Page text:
Anyone who has suffered from lower back pain has probably seen a health care professional for treatment. Unfortunately most of the time treatment is relegated to over the counter or prescription pain medication, anti-inflammatory pills or topical pain ointments and an informational pamphlet. While these are effective treatment forms, they are not long lasting and should not be considered a full treatment plan.
One of the most effective—and most overlooked—treatment plans for lower back pain relief is exercise. Stretches and regular exercise, when combined with other forms of pain relief therapy, are a legitimate part of a successful pain treatment regimen.
Next to trauma, muscle imbalance is the most common form of back pain. Muscle imbalances can be corrected under the supervision of a physical therapist through muscle balance therapy, which relies on targeted stretches and exercises. Just as there isn’t one specific cause for lower back pain, there is not one customized set of exercises to reliever lower back pain.
Muscle Imbalance: What & Why?
A muscle imbalance occurs when opposing muscles are not in balance in terms of strength. This can occur due to over or under use of a specific group of muscles. For example if you sit for long periods of time—in a car or behind a desk—then your muscles may grow weak and loose due a lack of activity. If however you are physically active and you regularly participate in sports or work out, these repetitive motions can cause one set of muscles to become very strong and very tense, and the opposing muscles to become weak and loose. The end result of this imbalance is lower back pain.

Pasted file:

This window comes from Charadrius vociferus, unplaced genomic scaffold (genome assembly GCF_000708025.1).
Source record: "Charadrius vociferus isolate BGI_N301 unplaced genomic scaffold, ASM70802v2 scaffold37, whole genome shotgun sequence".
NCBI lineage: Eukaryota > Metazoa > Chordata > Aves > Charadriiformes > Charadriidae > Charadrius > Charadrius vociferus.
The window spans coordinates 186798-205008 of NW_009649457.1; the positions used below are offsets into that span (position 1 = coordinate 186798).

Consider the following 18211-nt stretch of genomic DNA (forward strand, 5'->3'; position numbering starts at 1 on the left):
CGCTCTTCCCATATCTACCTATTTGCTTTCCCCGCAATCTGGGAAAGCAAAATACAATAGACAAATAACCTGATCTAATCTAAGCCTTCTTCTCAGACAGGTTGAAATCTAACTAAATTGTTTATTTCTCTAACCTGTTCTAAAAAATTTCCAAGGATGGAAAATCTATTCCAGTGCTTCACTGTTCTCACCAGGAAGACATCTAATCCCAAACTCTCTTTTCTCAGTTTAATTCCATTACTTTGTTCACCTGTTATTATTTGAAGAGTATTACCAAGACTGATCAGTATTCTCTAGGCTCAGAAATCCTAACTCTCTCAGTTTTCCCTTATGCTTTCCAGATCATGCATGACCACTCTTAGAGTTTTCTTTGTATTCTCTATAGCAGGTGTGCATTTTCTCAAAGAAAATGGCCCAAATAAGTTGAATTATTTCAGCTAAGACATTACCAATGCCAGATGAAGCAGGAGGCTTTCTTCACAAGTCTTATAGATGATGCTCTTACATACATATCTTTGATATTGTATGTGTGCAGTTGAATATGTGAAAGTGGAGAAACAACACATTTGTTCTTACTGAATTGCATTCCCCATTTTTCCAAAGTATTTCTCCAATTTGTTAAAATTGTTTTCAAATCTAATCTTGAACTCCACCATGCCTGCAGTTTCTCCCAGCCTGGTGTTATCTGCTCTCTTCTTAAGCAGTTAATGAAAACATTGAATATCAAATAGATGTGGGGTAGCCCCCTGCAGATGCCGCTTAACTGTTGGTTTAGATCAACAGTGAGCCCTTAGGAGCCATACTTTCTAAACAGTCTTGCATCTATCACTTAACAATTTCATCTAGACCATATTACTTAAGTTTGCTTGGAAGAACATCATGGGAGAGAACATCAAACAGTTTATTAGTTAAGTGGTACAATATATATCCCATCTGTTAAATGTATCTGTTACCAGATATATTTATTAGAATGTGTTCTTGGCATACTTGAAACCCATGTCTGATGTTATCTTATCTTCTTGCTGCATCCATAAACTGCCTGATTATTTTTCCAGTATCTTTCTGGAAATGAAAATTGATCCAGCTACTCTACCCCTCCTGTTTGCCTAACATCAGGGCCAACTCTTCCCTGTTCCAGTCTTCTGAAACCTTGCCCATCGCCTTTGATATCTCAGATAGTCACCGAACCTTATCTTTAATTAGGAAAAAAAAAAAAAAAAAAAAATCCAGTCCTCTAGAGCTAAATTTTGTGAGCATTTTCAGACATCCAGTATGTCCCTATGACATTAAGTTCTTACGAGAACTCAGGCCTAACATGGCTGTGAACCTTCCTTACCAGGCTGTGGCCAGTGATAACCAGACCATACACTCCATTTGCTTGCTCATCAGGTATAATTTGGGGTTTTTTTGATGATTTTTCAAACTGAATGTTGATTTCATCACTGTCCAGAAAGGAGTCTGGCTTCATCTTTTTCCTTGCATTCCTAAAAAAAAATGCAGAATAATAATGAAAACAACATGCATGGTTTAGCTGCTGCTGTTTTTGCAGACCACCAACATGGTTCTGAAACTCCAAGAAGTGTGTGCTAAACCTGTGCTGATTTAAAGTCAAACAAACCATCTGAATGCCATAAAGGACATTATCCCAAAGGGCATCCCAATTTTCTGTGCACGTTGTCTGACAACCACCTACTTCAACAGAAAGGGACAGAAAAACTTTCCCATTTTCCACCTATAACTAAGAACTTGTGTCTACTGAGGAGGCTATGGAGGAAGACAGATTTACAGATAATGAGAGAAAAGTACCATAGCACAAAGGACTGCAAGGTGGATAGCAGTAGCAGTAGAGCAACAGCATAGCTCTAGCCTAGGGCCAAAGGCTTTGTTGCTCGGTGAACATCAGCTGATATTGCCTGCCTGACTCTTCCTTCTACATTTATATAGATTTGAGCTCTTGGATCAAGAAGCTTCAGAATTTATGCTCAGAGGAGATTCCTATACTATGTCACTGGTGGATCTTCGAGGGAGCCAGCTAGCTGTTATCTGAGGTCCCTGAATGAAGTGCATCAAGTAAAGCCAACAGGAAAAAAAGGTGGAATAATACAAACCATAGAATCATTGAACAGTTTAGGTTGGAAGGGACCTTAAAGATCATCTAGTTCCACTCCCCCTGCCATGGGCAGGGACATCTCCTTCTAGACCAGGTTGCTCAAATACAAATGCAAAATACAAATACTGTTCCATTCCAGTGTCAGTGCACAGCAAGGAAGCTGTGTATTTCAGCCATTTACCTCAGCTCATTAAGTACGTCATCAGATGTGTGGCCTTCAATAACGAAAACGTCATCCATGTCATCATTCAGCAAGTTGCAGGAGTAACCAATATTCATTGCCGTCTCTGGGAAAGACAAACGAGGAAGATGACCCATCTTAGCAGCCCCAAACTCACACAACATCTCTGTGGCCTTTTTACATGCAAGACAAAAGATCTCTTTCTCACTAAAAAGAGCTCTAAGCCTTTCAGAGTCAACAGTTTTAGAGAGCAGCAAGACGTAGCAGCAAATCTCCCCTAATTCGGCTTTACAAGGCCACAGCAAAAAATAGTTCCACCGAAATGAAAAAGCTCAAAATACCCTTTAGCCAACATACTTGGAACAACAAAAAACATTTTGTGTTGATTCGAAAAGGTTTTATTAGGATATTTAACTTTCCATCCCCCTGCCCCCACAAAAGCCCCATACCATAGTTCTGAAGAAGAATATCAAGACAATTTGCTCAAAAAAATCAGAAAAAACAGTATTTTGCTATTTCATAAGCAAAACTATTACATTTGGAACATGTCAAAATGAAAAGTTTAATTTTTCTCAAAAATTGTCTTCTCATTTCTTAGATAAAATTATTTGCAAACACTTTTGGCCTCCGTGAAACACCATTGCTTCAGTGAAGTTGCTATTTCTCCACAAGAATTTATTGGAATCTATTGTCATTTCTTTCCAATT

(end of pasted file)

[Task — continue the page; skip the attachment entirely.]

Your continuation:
As time presses on, these imbalances in muscles start to pull on the spine until you are left with postural dysfunctions. Postural dysfunctions can be harmful to back health because they place additional strain and tension on the spine. When the spine is misaligned out of the natural ‘S’ curve, the joints and discs in the spine can become worn and lead to pain in the lower back.
If you are a physically active person and you are experiencing lower back pain, the first thing you must do is take a few days to rest. Even if being a little inactive is driving you crazy, it is an essential step in the recovery process. Resting will give your muscles a few days to rest and relax, thereby relieving the tension that contributes to back pain.
It is important to remember that when it comes to treating lower back pain, too much of one thing is not a good thing. Too much rest is as damaging to your recovery as too much activity, particularly in the first days after the onset of pain. Whether you are active or not, resting is essential during the first few days, but then movement and exercise become more important to healing.
As you gradually begin activity it is important that you identify your symptoms to help with getting an accurate diagnosis of your postural dysfunction. You should take note of when the pain worsens and when it subsides, as well as the type of pain you experience. Your postural dysfunction will determine where the pain is and help your physical therapist determine what type of exercises and stretches should be included in your treatment plan.
Muscle balance therapy will likely be a part of your treatment as it works to strengthen the muscles and return the alignment of the spine to normal.
Lower back pain exercises to relieve pain will be targeted based on the location of the pain. By taking advantage of the muscle balance therapy program, you will be able to conduct a personal assessment that will provide you with the tools necessary to determine postural dysfunctions.